To simplify testing of copy/paste and screen readers, the text in the
markup of each heading is a brief descriptive of the method used. In
normal use of IR methods, just as with alt text, the replaced text
should be the same as provided in the image. I also created linked
versions of each of the methods..this was a PITA, but most of the methods
work back to IE5.01/win (validity note: cursor:hand was needed. If you
don't need it, drop it). I included the methods of Mike
Rundle and Seamus
Leahy as they require no SPAN elements, but, just like
the original Fahrner IR, these also hide text in different ways.
My initial testing  seems to conclude that Levin's
IR method is still the best choice for three reasons: 1) it
allows sighted users to browse with images off. 2) it works in most modern
browsers. 3) it's fairly straightforward to make the heading also a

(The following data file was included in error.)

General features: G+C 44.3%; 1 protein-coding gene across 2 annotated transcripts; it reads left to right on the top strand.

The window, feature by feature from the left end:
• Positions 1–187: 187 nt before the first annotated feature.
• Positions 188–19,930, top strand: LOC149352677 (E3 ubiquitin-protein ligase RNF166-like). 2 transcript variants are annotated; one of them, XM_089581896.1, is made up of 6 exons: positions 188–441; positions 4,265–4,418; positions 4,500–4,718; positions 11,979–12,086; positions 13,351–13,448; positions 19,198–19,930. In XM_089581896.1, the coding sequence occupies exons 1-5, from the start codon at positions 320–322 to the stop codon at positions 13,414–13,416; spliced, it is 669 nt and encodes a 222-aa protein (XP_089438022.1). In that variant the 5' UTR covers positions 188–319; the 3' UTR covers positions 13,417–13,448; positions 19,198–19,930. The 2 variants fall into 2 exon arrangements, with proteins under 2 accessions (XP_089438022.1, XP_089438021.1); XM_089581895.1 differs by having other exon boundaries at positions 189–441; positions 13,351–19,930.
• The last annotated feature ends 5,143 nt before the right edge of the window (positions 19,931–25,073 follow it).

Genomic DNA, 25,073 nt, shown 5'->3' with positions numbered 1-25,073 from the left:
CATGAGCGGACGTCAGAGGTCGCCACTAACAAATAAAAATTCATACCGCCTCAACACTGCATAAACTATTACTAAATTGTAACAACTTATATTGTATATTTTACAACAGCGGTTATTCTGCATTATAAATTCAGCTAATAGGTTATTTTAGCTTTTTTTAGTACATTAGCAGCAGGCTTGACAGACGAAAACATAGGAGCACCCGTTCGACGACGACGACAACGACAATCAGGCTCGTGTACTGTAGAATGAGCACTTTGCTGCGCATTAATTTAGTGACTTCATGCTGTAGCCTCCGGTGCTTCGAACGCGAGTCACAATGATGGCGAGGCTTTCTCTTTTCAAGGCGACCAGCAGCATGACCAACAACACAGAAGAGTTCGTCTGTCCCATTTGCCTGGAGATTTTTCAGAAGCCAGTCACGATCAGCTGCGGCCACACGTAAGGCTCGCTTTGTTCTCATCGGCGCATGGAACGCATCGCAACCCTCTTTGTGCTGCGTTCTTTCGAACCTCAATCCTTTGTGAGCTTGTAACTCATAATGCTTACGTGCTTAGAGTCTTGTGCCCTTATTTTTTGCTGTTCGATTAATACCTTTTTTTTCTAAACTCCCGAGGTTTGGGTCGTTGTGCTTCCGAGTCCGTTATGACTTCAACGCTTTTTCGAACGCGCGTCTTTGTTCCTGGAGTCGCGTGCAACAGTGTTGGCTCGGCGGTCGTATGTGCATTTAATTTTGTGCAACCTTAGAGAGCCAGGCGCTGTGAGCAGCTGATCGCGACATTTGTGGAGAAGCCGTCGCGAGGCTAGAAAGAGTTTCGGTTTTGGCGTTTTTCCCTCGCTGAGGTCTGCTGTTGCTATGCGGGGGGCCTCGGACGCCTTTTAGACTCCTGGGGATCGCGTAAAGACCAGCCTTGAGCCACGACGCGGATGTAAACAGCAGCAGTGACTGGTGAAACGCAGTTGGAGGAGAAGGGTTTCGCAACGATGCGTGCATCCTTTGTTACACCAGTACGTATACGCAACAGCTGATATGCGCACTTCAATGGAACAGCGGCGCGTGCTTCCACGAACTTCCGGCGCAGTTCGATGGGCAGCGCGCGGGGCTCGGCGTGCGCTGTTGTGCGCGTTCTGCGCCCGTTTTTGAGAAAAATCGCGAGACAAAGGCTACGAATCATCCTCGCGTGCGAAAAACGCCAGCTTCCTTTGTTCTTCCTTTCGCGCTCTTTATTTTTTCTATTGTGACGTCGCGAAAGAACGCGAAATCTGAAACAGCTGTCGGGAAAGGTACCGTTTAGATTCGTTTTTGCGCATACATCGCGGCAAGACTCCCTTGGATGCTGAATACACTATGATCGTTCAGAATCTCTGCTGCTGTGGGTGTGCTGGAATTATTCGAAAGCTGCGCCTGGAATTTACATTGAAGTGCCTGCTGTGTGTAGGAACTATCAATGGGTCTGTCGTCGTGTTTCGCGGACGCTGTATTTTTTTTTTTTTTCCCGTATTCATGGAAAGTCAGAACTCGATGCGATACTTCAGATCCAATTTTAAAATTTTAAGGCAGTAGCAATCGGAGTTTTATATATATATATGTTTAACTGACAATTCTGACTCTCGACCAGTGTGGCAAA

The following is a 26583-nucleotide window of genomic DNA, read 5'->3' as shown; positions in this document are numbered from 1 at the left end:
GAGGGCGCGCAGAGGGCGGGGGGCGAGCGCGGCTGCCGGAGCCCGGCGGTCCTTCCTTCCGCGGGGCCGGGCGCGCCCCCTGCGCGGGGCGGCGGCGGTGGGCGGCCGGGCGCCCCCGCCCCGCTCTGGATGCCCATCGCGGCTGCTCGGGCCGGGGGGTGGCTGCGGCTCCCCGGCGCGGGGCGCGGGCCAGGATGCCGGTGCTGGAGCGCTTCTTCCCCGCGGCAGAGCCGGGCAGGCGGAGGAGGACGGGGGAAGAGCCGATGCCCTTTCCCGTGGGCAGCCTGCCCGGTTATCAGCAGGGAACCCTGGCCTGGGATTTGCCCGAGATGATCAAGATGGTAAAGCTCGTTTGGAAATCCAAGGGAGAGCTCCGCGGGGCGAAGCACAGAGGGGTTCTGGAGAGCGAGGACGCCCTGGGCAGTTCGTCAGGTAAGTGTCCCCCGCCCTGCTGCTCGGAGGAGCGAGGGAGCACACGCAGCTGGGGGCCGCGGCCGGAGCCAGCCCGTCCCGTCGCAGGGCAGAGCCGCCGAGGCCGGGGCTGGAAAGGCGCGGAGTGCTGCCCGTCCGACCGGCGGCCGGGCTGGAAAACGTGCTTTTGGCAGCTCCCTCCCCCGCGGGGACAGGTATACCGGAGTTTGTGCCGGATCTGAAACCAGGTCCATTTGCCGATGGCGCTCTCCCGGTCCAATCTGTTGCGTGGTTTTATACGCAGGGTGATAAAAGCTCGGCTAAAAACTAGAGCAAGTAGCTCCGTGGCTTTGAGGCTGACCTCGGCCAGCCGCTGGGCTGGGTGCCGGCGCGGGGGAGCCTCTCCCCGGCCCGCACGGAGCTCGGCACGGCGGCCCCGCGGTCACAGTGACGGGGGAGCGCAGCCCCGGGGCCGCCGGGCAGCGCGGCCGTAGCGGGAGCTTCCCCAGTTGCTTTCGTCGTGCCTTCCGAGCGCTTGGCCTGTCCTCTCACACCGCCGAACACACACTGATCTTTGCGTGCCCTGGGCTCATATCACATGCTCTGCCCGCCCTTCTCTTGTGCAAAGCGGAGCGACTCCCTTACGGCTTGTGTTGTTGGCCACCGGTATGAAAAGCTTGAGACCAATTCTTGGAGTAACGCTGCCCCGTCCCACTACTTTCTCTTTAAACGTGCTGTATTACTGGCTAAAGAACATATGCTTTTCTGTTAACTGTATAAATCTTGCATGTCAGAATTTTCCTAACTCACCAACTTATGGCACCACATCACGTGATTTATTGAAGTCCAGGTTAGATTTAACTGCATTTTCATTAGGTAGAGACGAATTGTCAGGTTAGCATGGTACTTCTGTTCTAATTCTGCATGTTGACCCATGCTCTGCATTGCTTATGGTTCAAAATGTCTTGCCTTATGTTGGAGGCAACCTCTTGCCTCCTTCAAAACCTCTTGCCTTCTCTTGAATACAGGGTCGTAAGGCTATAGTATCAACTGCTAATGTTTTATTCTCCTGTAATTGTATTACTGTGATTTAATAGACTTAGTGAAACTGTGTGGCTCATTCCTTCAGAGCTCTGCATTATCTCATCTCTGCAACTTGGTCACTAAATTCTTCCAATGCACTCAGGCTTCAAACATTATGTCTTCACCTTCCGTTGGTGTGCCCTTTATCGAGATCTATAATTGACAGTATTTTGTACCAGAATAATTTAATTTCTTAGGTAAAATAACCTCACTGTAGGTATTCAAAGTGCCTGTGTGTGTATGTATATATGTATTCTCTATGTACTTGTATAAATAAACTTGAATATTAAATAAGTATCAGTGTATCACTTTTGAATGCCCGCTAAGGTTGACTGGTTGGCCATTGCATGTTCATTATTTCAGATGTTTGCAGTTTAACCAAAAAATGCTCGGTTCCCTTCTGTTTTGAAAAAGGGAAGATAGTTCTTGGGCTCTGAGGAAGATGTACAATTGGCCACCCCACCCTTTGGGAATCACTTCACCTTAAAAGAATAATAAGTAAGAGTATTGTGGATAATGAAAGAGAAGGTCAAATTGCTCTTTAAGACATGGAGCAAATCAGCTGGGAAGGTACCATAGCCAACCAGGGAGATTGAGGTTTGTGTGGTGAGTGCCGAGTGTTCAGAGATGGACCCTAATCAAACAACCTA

CSS 2.1 IR technique essentially creates the SPAN in Levin's
method using generated content, but this is only currently reliable in
Opera7 and Safari 1.2.
Although the text in Levin's simple test
case of Andrew's IR method appears to be visible with images off,
in a more complex page with nested elements, the
use of z-index either places
the element too deep to be visible, or, upon adding position:relative;
z-index:2; to the heading as Levin suggested, puts the text on
all browsers I tested besides Gecko.